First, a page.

"Automated tests are cheap to run" is a danger phrase.
It's generally true. Compared to a single manual run of a test, a single automated run of the same test probably takes less time, even accounting for a human looking at the result. It also frees the human up to do new and exciting tests. However, even if one automated test is cheap to run, that doesn't mean it's cheap forever.
The slippery slope thought process goes something like this:
- I found a bug and they fixed it! I'll write a test to prove it.
- I can automate this test. I'll add it.
- I should really write a test to show this bug, and when it's fixed we can check it in to prove it.
- New feature! Let's see what tests we need to feel good about our abilities to refactor it.
- (Fast forward 3 or 4 years)
By now your automated test suite is suffering from Rampant Automation. One test is cheap, but you don't have one. By now you have thousands. And for that reason automated tests are no longer cheap. They probably run for hours on end, take a significant amount of time to maintain and analyze, and use several machines.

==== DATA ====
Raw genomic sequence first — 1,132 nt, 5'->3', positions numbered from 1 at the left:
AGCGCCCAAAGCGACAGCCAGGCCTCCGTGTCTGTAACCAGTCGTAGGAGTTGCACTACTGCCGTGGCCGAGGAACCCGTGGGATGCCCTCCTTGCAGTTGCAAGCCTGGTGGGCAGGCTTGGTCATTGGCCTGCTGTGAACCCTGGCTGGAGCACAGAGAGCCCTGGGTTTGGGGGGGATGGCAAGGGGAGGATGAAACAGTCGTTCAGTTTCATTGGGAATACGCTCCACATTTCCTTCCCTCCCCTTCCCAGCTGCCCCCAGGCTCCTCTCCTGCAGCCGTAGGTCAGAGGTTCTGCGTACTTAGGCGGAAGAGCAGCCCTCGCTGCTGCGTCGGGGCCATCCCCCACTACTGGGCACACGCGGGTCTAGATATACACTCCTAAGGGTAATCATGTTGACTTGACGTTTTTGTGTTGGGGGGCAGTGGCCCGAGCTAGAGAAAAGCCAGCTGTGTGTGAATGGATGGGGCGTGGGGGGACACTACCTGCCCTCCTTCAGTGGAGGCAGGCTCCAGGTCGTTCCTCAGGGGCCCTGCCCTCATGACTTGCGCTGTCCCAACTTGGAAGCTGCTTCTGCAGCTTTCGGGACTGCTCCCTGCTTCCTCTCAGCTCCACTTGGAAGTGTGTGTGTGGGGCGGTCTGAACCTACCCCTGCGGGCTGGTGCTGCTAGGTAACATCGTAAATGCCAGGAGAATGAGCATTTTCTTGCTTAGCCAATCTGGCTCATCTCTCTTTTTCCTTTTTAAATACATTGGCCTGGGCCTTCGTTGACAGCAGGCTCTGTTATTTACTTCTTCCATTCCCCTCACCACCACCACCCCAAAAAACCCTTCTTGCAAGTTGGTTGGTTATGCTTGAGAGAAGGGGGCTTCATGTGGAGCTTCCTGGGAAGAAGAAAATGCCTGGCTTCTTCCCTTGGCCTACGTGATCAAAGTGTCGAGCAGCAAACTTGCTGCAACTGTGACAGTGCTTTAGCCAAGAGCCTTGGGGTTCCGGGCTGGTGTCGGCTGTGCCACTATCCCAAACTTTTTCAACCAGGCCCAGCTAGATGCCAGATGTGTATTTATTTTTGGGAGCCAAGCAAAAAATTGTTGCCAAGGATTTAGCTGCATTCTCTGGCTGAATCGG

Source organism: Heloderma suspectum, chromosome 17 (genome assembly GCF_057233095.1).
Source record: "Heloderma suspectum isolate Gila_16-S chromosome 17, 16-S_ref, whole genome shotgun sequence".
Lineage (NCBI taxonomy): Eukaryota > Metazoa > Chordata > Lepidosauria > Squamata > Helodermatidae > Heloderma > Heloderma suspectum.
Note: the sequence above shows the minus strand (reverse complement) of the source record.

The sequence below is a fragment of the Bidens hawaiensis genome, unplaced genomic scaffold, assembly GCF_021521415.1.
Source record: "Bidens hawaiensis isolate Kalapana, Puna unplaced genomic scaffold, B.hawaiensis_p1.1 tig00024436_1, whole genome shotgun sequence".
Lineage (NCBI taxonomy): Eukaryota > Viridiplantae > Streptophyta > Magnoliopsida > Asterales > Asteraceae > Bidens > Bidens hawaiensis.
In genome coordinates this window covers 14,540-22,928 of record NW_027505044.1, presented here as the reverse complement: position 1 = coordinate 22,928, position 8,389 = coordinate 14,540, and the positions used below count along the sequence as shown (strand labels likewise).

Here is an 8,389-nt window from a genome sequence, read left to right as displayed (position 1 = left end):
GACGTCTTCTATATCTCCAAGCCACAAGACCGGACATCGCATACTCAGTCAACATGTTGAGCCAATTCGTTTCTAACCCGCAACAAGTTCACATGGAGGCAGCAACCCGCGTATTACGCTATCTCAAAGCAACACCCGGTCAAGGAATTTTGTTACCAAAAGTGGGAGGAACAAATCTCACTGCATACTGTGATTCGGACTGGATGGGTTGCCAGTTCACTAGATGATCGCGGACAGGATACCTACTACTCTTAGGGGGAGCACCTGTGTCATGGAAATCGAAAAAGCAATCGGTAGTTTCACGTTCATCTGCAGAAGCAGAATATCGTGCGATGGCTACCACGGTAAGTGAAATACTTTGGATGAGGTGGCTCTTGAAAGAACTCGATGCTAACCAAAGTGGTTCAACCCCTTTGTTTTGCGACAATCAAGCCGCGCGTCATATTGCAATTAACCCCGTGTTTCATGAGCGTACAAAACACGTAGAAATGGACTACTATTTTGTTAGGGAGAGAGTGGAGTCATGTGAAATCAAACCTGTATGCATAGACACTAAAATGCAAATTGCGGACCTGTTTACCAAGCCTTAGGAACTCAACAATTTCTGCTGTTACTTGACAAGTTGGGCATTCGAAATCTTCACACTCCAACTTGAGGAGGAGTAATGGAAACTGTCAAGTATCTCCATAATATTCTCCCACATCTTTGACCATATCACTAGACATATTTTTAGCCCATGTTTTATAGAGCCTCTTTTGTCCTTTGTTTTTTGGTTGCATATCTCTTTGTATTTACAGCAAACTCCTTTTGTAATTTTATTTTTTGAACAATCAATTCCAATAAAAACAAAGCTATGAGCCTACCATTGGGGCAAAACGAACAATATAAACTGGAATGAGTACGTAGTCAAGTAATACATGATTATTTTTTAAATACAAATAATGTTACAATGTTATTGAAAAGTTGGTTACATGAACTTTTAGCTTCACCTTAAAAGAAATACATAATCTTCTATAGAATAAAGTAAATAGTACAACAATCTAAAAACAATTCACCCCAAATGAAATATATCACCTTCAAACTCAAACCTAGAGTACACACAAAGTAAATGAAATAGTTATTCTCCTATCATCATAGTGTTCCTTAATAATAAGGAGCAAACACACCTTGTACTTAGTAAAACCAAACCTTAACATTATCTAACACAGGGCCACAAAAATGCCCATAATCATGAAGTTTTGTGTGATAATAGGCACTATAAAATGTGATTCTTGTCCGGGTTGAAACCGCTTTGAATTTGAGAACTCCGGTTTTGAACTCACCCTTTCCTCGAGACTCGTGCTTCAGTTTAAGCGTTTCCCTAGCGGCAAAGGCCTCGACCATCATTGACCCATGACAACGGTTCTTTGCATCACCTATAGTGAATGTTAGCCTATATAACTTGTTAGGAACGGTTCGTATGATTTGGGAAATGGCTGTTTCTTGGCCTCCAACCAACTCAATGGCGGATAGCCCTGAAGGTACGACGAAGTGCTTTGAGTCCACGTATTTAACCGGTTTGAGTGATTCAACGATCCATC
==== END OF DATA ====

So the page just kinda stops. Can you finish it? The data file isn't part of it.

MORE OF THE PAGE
All this isn't to say that you shouldn't use automated tests. Please feel free. Just make sure that you keep an eye on the totality of your automated tests and make sure they're not getting away from you. It's up to you to decide how much time and machine time you will put into automated tests. When you get close, it's time to clean up your automated tests, find ways to speed things up, remove tests that aren't helpful, and/or evaluate whether you really do want to automate the new test(s) you're considering.
Automated tests are great. Runaway automation is not. Keep an eye out!